Jonathan Eaton () and
Journal of Political Economy, 1992, vol. 100, issue 5, 899-928
Sanctions are measures that one party (the sender) uses to influence another (the target). Sanctions, or the threat of sanctions, have been used by governments to alter the human rights, trade, or foreign policies of other governments. The authors develop notions of the sender's and target's toughness that depend on their patience and on the extent of their suffering from sanctions. How much a sender can exact from the target depends on the relative toughness of the two. Sanctions that impose less harm on the target can sometimes be more effective than those that impose greater harm. Copyright 1992 by University of Chicago Press.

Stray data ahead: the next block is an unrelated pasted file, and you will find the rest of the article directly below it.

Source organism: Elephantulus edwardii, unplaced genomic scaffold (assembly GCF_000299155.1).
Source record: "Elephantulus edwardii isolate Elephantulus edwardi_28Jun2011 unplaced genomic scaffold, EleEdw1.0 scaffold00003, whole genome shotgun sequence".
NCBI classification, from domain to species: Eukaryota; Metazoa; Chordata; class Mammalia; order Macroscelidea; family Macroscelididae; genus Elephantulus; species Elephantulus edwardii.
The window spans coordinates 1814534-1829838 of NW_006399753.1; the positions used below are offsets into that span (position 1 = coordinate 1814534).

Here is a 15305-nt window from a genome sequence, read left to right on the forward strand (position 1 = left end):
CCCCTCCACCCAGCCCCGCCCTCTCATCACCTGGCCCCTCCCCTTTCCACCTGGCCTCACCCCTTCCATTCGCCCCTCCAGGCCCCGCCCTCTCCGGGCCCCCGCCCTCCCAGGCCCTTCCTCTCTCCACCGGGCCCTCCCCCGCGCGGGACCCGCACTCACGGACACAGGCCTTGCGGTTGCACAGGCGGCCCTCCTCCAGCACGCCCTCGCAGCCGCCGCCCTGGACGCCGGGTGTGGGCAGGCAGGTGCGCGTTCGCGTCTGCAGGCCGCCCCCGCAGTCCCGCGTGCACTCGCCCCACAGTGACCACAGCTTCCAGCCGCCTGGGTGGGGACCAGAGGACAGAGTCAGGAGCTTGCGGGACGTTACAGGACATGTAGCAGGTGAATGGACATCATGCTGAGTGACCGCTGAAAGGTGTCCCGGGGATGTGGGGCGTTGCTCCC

References: Add references at CitEc
Citations: View citations in EconPapers (2) Track citations by RSS feed
Downloads: (external link)
http://dx.doi.org/10.1086/261845 full text (application/pdf)
Access to full text is restricted to subscribers. See http://www.journals.uchicago.edu/JPE for details.
Working Paper: Sanctions (1993)
Working Paper: SANCTIONS (1990)
Working Paper: Sanctions (1990)
This item may be available elsewhere in EconPapers: Search for items with the same title.
Export reference: BibTeX
RIS (EndNote, ProCite, RefMan)
Persistent link: https://EconPapers.repec.org/RePEc:ucp:jpolec:v:100:y:1992:i:5:p:899-928
Access Statistics for this article
More articles in Journal of Political Economy from University of Chicago Press
Bibliographic data for series maintained by Journals Division ().